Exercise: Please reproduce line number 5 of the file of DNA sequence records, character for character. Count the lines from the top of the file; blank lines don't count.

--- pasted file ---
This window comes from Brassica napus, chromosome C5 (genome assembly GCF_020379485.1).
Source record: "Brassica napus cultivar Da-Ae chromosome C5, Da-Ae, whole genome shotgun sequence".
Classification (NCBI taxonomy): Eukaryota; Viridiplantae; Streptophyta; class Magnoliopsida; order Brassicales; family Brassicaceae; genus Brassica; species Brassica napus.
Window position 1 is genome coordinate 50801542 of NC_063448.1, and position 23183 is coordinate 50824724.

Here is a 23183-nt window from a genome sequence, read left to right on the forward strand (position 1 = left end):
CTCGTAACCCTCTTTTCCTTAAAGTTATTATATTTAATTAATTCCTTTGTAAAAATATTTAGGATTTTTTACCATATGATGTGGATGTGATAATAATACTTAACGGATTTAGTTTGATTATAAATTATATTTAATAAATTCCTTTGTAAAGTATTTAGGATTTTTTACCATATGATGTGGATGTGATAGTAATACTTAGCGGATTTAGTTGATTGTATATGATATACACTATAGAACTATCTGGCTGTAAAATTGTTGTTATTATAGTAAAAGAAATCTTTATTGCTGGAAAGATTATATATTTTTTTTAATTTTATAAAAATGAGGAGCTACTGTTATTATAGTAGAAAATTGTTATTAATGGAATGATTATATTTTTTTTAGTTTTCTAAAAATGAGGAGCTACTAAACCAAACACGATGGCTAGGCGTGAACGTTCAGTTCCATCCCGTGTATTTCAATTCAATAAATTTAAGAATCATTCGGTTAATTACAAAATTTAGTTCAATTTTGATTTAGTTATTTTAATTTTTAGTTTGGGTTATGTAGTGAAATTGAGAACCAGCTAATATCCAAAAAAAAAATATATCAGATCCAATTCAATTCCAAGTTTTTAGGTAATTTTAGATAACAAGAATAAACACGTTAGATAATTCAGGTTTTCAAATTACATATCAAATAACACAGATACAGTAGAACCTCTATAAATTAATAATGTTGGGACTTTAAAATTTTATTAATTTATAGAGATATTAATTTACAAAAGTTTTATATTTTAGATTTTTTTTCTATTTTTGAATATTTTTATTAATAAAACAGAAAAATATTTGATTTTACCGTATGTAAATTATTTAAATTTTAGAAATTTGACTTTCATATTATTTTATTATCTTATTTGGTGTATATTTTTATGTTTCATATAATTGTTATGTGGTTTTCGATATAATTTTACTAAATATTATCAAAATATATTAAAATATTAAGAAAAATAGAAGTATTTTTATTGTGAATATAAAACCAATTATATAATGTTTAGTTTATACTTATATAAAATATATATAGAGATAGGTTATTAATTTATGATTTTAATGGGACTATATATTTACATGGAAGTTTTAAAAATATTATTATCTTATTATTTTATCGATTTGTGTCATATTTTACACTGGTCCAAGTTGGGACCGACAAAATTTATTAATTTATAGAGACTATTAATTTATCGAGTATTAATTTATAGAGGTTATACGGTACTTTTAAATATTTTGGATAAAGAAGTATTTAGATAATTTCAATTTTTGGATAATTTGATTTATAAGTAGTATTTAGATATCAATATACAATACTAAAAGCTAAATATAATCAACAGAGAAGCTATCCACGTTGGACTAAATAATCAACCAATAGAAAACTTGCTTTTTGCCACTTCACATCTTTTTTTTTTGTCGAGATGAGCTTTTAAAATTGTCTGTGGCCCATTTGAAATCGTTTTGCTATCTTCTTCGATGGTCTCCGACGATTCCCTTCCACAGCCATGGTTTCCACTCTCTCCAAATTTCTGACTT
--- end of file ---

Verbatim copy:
Here is a 23183-nt window from a genome sequence, read left to right on the forward strand (position 1 = left end):